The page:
Ernest Bernis, the shareholder of ABLV, the second largest Latvian bank, will never forget February 23, 2018. On that day, the European Central Bank called him to a teleconference and ordered to liquidate the bank due to the lack of funds to fulfill all obligations. Investors withdrew about €600 million from ABLV just a week after the publication of the devastating report by the US Treasury Financial Crime Enforcement Network (FinCEN) about the involvement of ABLV in money laundering, bribery, and the withdrawal of assets. “We planned to bring ABLV to the Riga Stock Exchange, but instead decided to agree to liquidate the bank,” Ernests Bernis recalls in an interview with Forbes. “Thus, all our achievements for 25 years were undermined.”

He believes that his bank became subject to American attack as a punishment for providing services to Russians: in early 2018, about 30% of bank depositors and account holders were from Russia.

Latvia began to welcome foreign capital in the 2000s. “We are closer than Switzerland!” – using this slogan Latvia attracted money from the CIS. Estonia focused on legal entities. A few streams from the monetary river flowing from Russia fell to the share of Lithuanian banks as well. But they did not succeed to bear much resemblance to Switzerland or, at least, Hong Kong. The Baltic financial miracle, according to the international tax authorities, turned out to be a banal laundry.


By the time Latvia became the member of the European Union in 2004, Latvian banks and branches of Scandinavian conglomerates have gained a reputation of a friendly haven for Russian money. They easily opened accounts for Russians, frequently without requiring the initial amount, accepted deposits, provided brokerage services, and some even gave them mortgage loans in local currency.

After the crisis of 2008, which had a knock-on effect for the Latvian economy, the benevolence of local banks for Russian capital became even stronger. In 2012, according to Bloomberg, in the Latvian banking system, the share of non-resident deposits approached 50%, reaching $10 billion; in Switzerland, the share of foreign deposits at that time was 42%. The only clients of Latvian banks were mostly Russians, who could not open accounts in Switzerland and other more prestigious jurisdictions, says Svetlana Lavrenyuk, senior specialist of the financial department at UFG Wealth Management.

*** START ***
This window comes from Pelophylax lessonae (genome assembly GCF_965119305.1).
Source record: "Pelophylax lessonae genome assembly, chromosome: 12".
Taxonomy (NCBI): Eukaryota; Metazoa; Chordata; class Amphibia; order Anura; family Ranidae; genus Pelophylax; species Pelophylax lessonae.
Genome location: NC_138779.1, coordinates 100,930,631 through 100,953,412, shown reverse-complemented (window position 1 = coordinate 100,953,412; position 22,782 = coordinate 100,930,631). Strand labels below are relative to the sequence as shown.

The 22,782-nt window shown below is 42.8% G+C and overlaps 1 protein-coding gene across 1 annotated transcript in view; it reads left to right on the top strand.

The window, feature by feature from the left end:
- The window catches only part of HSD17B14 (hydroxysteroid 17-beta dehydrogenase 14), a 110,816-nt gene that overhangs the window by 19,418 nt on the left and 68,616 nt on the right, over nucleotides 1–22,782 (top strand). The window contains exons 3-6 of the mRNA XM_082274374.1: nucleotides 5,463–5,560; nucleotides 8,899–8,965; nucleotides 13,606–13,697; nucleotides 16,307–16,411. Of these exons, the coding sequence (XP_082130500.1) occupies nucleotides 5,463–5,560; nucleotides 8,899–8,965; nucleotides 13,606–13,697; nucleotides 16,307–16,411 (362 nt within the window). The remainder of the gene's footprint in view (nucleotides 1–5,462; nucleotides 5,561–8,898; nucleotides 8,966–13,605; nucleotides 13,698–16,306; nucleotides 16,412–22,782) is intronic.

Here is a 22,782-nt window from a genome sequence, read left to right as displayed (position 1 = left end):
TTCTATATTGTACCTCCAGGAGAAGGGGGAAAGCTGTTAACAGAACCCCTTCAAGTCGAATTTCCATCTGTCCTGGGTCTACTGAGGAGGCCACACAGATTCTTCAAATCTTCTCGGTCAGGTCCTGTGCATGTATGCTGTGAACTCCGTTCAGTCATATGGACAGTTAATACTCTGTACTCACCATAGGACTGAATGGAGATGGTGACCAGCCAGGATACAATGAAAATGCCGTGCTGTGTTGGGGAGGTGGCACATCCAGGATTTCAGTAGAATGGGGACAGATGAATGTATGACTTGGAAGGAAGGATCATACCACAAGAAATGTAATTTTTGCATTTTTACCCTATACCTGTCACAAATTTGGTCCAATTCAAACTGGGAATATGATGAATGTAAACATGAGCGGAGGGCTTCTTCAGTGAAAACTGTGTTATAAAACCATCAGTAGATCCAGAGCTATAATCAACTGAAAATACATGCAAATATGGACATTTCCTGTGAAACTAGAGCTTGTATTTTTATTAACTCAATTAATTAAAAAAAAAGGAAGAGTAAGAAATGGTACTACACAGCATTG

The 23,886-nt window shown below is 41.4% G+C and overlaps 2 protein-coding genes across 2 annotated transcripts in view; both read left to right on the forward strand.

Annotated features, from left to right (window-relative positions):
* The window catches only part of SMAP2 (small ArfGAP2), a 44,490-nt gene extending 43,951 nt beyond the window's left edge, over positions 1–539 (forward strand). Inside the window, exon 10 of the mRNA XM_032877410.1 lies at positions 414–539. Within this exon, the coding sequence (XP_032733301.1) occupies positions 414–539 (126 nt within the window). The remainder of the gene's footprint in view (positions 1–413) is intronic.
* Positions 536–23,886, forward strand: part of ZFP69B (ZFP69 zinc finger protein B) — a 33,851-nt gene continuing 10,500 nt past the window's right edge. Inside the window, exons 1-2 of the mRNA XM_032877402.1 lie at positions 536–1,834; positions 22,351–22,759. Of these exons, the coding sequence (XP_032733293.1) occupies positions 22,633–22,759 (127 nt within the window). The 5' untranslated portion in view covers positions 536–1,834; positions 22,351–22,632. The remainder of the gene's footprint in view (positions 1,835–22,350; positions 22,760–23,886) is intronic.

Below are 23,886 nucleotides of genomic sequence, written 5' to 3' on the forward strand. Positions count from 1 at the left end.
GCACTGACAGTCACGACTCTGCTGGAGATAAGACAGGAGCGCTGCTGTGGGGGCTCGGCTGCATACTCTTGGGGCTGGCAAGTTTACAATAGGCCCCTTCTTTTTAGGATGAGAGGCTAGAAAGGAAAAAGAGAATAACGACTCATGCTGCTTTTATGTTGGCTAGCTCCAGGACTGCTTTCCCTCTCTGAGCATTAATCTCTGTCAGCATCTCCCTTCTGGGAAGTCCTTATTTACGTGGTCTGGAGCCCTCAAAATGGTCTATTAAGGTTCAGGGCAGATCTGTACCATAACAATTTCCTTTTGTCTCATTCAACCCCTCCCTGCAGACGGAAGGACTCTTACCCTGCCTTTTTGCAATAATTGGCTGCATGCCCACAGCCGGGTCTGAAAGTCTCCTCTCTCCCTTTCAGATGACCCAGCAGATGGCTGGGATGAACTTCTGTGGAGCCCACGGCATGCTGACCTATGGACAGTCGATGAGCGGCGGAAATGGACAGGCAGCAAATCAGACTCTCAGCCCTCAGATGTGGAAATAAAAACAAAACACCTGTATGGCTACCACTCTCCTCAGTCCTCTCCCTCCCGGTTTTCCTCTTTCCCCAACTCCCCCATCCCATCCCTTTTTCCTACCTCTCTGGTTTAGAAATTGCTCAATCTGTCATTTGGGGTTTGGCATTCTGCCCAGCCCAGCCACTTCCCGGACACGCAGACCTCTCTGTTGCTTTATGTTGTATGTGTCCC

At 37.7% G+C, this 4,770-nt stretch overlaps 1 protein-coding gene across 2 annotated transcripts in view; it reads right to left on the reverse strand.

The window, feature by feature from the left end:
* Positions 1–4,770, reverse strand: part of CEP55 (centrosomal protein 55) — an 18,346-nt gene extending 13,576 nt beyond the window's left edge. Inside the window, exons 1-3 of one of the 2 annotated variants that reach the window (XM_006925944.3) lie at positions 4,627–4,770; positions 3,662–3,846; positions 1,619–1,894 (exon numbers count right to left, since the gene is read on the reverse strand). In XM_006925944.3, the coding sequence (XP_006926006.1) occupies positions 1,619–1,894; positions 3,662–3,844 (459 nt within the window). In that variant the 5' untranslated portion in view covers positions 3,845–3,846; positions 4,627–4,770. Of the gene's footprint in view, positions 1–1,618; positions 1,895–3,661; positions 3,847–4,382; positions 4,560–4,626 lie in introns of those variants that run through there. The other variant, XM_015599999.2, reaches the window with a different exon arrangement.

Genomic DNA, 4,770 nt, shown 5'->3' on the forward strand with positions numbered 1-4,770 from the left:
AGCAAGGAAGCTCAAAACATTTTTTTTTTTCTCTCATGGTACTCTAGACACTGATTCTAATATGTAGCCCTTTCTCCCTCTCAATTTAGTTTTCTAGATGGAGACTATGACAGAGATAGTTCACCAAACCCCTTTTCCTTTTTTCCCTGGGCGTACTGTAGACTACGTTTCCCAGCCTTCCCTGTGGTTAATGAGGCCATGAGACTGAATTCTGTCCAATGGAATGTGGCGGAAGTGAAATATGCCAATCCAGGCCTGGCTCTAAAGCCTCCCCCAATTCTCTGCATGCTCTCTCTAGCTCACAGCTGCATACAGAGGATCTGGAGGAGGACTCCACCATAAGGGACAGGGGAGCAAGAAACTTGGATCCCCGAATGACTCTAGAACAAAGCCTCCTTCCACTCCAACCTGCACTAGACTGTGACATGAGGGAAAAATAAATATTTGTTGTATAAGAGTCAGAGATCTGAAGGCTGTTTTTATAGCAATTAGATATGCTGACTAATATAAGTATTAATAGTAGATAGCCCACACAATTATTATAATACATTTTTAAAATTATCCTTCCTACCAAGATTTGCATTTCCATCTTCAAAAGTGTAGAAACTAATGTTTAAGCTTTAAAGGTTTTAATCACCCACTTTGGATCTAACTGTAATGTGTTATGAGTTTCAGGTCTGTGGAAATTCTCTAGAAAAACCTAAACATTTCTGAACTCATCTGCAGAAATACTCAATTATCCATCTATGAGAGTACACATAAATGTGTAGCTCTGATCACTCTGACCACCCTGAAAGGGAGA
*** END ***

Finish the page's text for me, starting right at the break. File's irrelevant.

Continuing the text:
ABLV, Rietumu, Citadele Banka, Expobank and Norvik Banka were popular among wealthy Russians. They were attracted by favourable attitude to the origin of funds, the low cost of services and an acceptable level of requirements for documentation supporting transactions, explains Lavrenyuk. A personal manager was assigned for each client; it was possible to promptly discuss with him all issues related to account maintenance.

Everything changed when the United States and the European Union declared a crusade against money laundering and tax evasion. In June 2014, Latvia signed an agreement on the exchange of tax information with the United States under the Foreign Account Tax Compliance Act (FATCA). Later Latvia had to join a similar agreement on the automatic exchange of information within the framework of the OECD. After this, Latvian banks faced problems similar to some kind of cornucopia. The Financial and Capital Market Commission, a financial regulator subordinate to the Latvian Ministry of Finance, repeatedly punished banks for violating the law on the prevention of money laundering and terrorist financing, as well as for a unthorough client checks.

In March 2016, the Financial and Capital Market Commission imposed a fine of €1.1 million on Baltic International Bank, and in July 2017 fines of €1.3 million and €1.56 million on Norvik Banka and Rietumu respectively. The last two banks were also accused of a weak transaction control system, which make it possible to use them to circumvent the US sanctions against North Korea. Three more banks received fines totaling €640,000 in the summer of 2017. Against this background, non-resident deposits in Latvian banks dropped to 43% by the beginning of 2017, amounting to €9.2 billion, which is €800 million less than in 2012.